Everyone has a role to play in keeping children and young people safe from harm.

Parents are usually the most important adults in a child’s life, but they are not the only adults who are responsible for children’s safety. Children should be safe in all the places that they live, grow, learn and play. This includes the home, the family, the community, the school and the services and places they visit and attend.

Children will be safest if everyone they encounter is committed to keeping them safe from harm. It is a shared responsibility.

Research and practice have found that community partnerships can help to keep children safe. These partnerships include other family members, friends, those that work with and encounter children and young people, and children and young people themselves. The responsibility for keeping a child safe from harm is shared with all these people and the institutions that they belong to and work for.

Building a network of committed and caring adults and children that look out for each other and give special attention to the protection of each child is probably the strongest guarantee of safety. Keeping children safe involves talking about safety with each child and every adult in their lives.

Preventing child sexual abuse involves strong measures that safeguard children and young people from harm and keeping them safe. Safeguarding is the process of preventing children’s exposure to and involvement in sexually abusive behaviours and environments. It helps prevent harm to a child’s physical health and development, and mental wellbeing.

Child safety and protection from sexual abuse came under the spotlight during the Australian Royal Commission into Institutional Responses to Child Sexual Abuse that began in 2013. In the findings released in 2017, the Royal Commission stated that organisational leaders—CEOs and bishops, principals, managers, ministers or priests, team leaders and other practice leaders—must drive cultural change that improves safety, and better manage situational risks. It also highlighted the need to support the participation of children and young people in institutions, including by listening to what makes them feel safe or unsafe.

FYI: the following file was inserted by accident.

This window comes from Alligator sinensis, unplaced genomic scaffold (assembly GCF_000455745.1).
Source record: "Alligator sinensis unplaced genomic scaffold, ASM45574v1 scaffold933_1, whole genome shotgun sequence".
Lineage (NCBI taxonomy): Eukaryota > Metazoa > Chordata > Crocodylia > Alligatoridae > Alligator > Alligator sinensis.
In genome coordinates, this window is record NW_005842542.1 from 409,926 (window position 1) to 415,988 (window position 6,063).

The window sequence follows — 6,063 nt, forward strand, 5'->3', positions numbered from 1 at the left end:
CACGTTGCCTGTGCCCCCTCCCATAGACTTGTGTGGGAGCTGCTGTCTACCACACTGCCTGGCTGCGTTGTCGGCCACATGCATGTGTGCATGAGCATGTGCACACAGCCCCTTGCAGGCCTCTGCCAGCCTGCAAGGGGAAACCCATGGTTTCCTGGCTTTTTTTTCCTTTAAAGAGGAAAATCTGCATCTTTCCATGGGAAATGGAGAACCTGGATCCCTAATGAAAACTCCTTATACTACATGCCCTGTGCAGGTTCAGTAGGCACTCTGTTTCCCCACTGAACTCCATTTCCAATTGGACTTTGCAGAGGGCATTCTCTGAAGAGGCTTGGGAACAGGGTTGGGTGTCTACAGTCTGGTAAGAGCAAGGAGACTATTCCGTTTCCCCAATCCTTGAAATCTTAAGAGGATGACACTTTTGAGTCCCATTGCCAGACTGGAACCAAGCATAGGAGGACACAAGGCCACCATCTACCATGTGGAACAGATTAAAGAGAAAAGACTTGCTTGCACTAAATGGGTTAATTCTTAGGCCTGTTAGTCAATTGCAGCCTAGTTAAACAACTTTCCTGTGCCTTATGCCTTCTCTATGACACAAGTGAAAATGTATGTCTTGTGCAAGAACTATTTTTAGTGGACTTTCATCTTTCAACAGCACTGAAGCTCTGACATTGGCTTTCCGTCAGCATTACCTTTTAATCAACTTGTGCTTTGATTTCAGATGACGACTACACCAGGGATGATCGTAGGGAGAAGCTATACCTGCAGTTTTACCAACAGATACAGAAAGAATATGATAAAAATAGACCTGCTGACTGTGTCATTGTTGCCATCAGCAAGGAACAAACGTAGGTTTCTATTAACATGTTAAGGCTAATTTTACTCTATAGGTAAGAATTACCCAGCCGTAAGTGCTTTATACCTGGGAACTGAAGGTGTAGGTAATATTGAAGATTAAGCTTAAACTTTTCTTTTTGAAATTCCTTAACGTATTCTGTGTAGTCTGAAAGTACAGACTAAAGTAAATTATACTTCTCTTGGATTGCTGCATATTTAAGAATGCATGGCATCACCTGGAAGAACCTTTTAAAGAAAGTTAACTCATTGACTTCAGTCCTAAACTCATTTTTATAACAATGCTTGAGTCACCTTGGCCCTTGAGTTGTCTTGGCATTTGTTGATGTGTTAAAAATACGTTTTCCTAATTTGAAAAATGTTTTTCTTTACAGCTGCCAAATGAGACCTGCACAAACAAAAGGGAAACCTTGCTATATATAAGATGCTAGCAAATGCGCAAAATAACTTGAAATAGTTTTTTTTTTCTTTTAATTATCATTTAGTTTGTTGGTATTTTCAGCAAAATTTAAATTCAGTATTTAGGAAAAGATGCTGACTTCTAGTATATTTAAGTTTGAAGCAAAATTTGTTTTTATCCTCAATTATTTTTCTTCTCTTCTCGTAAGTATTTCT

Need for cultural change

Preventing child sexual abuse requires the cultures of organisations to change. Sustainable change can occur when attitudes such as the following change: victim-blaming, lack of clarification of acceptable and unacceptable behaviours of adults, ignoring or tolerating breaches, and power imbalances where children and young people feel unable to speak up about abuse or concerns.

Prevention strategies can help address abuse in institutions. They can also address abuse within families, a risk factor in sexual, physical and emotional abuse, family violence and neglect. Different forms of abuse can all benefit from a public health approach that includes providing supports for parents and carers in a variety of settings and that combines universal and targeted positive parenting interventions to support and protect children.

All of us, including children and young people and their parents, need to understand the impact of authority, power and influence on decisions about relationships. This is particularly important for the decisions that we make involving intimate and physical interactions.

It is a myth that children who are knowledgeable of the mechanics of sex are more likely to be engaging in sex. Research tells us children who are well informed and comfortable in talking about sexuality with their parents are less likely to have intercourse when they are adolescents. In fact, lack of information poses greater risks.

Strategies to improve child safety

There are a range of strategies an organisation can employ to limit opportunities for grooming behaviour and child sexual abuse.

Helping children understand their rights

Every child is different and measures to keep them safe need to be appropriate to their age and stage of development. It is never too early to be thinking about child safety, and conversations need to continue right through childhood into adolescence and often adulthood. Adults can start to help children and young people build knowledge and awareness about their physical growth, their sense of safety and comfort.